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REPORTING · 10th June 2010
Walter McFarlane

The Gitxsan were next to speaking at the Solidarity Gathering of Nations at Kitamaat Village on Saturday May 29th. They drummed their way to the podium and Delgamuukw took the stand.

He reflected on the Court Case, Delgamuukw v. British Columbia, where the Gitxsan Nation claimed ownership over 133 territories or 58,000 kilometres in British Columbia. He said the road to the Supreme Court took 30 years and they received a lot of support.

“We already know, at the preliminary court case, that we own the land. We can stop what we don’t want,” said Delgamuukw.

Ray Jones took the microphone. He thanked the Haisla Nation for playing host to the event. He said when the spill does happen, the salmon runs will not detour around it. The salmon fry, which are in the rivers this time of year, will not detour the oil spills either.

He said he had three perspectives when he took a tour at the Tar Sands: the good, the bad, and the ugly. The good was the technology which was being used. The bad was the pits which destroyed the land. The ugly was the government's ability to keep saying yes to the oil companies.

“It’s the government that is going to stab us in the back. That’s what they’re doing to Alberta. The Federal government, that’s what they’re doing up in the Tar Sands to the people around there,” said Jones.

He said down the Athabaska River is Port Chippawan, a collection of 1200 Aboriginal people; Métis and Non Aboriginal people. “For the last 6 to 7 years they’ve had a very extra ordinary high rate of deaths for that population related to the cancer. They were averaging 25-30 deaths a year from cancer. A very very rare form of cancer, some of them,” said Jones. “Those are the kinds of things we don’t hear about too much.”

He was opposed to the pipeline crossing the Morris River as it would wipe out the spring salmon in the Bulkley and the Skeena Rivers. He said our society needs to change our ways, suggesting the USA uses 10,000 barrels of oil a second.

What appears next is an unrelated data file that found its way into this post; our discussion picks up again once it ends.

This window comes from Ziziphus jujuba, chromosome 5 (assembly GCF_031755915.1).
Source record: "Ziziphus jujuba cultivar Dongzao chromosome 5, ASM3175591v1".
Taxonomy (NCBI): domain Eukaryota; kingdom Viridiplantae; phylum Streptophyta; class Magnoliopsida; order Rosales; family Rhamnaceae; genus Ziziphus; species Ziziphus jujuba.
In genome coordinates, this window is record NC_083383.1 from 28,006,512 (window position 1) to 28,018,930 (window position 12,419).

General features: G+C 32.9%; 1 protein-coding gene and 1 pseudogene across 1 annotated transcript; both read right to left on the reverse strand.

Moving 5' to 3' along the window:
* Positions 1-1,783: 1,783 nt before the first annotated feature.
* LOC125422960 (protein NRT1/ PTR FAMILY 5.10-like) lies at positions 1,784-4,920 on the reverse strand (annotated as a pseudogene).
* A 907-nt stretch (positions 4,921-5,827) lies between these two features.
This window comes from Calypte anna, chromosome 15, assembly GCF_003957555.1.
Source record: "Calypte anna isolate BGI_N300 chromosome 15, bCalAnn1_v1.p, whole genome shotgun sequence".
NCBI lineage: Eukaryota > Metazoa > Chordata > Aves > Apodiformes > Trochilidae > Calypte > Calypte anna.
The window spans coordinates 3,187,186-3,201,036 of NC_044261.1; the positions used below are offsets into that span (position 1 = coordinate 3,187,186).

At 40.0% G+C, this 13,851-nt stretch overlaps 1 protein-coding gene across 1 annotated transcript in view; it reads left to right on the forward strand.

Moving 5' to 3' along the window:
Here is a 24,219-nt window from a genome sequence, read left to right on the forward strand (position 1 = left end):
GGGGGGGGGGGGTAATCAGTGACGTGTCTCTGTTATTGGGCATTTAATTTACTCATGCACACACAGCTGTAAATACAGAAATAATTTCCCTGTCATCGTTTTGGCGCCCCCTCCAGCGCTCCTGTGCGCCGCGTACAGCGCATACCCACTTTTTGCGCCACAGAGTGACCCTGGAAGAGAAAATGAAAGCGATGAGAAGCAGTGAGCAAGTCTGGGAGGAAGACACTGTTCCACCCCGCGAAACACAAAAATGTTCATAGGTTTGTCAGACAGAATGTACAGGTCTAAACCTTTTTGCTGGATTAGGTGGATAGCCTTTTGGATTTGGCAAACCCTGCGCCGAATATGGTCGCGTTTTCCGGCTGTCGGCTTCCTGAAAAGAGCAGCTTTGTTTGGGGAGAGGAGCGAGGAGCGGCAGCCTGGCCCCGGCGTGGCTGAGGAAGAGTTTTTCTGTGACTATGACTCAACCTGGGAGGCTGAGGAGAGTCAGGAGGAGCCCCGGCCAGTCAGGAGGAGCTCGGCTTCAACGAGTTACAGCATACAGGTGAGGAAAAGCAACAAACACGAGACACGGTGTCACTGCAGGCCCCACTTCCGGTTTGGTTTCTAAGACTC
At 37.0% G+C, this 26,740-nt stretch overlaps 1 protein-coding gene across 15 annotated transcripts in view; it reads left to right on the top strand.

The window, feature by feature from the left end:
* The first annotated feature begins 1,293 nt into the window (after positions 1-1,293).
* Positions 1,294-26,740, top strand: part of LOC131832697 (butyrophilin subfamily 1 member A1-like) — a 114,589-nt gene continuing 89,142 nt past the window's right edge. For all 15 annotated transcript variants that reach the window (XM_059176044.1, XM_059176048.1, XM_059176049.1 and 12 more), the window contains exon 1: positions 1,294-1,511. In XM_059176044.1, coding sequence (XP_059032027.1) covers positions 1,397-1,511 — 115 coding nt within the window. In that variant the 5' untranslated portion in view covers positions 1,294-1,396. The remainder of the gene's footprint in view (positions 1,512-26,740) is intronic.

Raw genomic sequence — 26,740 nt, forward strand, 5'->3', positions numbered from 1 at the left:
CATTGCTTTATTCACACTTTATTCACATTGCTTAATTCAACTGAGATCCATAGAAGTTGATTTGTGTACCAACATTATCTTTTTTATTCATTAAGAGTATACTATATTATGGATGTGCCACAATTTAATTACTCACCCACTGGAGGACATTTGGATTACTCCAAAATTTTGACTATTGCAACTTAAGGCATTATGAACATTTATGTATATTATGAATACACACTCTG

The final speaker of the Gitxsan was Bridie O’Brian. She said the planet is divided by nations, municipalities, Regional District, communities each with jurisdiction and decision making authority over their piece of land.

“We have boundaries that we consider and we protect. But when we make reference to our waters, to our fish and to our wildlife, they know no boundaries. A lot of those resources criss cross into my territory, into your territory, into your municipality. It is our responsibility to hold and protect those resources for the time they are in my backyard. And when we are faced with monsters such as corporations and industry and commercialization to the point where we cannot fight that fight as a municipality, as a nation or independently, we have that responsibility to our neighbour to stand together and stand together and fight the fight together. For your fish are my fish, your water is my water and your wildlife are my wildlife and we need to fight the fight together,” said O’Brian.

She encouraged all assembled to stand together and fight the fight. She stated those which came before also fought for the rights of the people today and when we become ancestors to a new generation who will be able to walk the land and drink the water and be proud of what we did.